Industrial service providers have a large customer base within the district that depends on easy access to their services. For instance, a number of construction companies within the Central Eastside have easy access to multiple businesses that supply building materials and construction equipment. This allows contractors to quickly get to the supplies and equipment they depend on, saving them time and money.

Knowledge-based and design businesses, including film, advertising, software development, architecture, engineering and industrial design firms, are increasingly calling the Central Eastside home. They are attracted to the open flexible workspaces that support collaboration between employees and can easily be tailored to their needs.

Some choose the district for the old warehouses, which offer space for sound stages required for filming. Architects, engineers and other designers want to be close to their client base within the district, and the area offers spaces where they can both design and manufacture prototypes. Others find that the buildings provide a level of flexibility that accommodates their specific requirements. And some are simply attracted to the gritty urban character inherent to the district.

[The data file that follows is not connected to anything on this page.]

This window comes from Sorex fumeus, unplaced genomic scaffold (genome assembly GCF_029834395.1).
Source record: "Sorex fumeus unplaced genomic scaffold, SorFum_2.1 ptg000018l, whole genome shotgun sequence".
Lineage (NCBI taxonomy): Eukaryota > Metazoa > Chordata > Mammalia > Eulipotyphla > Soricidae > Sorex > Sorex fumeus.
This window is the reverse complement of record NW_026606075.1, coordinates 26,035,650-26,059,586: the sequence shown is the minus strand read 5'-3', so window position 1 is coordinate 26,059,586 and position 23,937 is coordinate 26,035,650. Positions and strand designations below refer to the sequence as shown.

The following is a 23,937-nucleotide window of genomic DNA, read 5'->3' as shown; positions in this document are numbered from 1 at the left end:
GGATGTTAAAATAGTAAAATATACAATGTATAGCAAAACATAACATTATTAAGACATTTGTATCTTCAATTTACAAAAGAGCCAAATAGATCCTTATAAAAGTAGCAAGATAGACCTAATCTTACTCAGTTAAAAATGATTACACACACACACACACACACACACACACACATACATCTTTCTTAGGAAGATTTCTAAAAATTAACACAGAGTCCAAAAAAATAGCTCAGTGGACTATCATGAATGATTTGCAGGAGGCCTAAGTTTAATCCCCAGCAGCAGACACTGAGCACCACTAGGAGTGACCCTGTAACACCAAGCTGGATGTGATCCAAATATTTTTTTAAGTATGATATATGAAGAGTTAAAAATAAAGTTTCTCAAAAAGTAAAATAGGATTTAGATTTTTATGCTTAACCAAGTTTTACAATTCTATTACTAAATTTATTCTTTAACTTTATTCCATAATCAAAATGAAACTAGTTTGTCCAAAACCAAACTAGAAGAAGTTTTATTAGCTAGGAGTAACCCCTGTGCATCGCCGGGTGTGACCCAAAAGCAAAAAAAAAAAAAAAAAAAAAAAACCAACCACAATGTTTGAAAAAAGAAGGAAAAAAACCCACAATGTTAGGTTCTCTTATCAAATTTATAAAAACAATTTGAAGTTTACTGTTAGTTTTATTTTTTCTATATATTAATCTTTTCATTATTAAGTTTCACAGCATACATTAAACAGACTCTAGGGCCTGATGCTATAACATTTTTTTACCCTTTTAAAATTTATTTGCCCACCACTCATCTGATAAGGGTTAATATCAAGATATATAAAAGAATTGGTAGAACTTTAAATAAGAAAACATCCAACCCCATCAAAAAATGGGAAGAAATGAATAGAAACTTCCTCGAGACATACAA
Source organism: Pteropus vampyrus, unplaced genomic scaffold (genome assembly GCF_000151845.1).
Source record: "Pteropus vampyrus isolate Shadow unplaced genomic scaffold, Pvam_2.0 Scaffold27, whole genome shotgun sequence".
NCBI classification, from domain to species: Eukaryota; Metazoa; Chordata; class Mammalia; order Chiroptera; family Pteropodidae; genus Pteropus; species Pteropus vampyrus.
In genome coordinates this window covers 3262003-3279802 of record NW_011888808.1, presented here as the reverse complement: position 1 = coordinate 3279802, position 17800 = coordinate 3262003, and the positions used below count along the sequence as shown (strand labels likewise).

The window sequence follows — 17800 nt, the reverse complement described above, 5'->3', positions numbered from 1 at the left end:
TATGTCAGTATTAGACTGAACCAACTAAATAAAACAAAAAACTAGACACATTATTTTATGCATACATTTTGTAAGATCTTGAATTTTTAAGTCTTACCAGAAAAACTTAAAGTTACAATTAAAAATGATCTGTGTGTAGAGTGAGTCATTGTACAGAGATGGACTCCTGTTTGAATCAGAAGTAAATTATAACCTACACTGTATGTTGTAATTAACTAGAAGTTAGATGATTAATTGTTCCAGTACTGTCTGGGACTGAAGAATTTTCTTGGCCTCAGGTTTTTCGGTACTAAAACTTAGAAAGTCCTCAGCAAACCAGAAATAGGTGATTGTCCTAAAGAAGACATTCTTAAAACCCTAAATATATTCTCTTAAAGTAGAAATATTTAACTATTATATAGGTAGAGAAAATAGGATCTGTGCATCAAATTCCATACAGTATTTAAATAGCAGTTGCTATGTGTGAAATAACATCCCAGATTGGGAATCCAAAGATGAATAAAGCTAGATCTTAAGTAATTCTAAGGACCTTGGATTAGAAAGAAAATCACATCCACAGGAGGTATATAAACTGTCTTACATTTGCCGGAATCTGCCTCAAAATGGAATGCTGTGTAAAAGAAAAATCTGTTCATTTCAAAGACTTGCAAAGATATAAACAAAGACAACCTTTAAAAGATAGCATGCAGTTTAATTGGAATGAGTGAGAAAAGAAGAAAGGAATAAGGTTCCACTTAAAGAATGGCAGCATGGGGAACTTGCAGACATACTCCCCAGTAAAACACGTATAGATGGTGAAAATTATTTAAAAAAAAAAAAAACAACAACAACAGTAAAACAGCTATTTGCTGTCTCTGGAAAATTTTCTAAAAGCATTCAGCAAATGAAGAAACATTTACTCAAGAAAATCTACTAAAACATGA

Whatever their reason for choosing the Central Eastside, design and knowledge-based businesses are becoming a major presence in the district. There is growing interest in attracting more of these types of businesses to the district as a way of increasing employment opportunities. The key, however, will be to provide for this rapidly evolving sector in ways that are compatible with long-standing and more traditional industrial users of the district.

This is the third installment of a blog series aimed at exploring the past, present, and future of the Central Eastside. To learn more about the opportunities that exist in the Central Eastside and the planning efforts for the district, read the Central Eastside Reader and visit the SE Quadrant Plan calendar to learn about future events.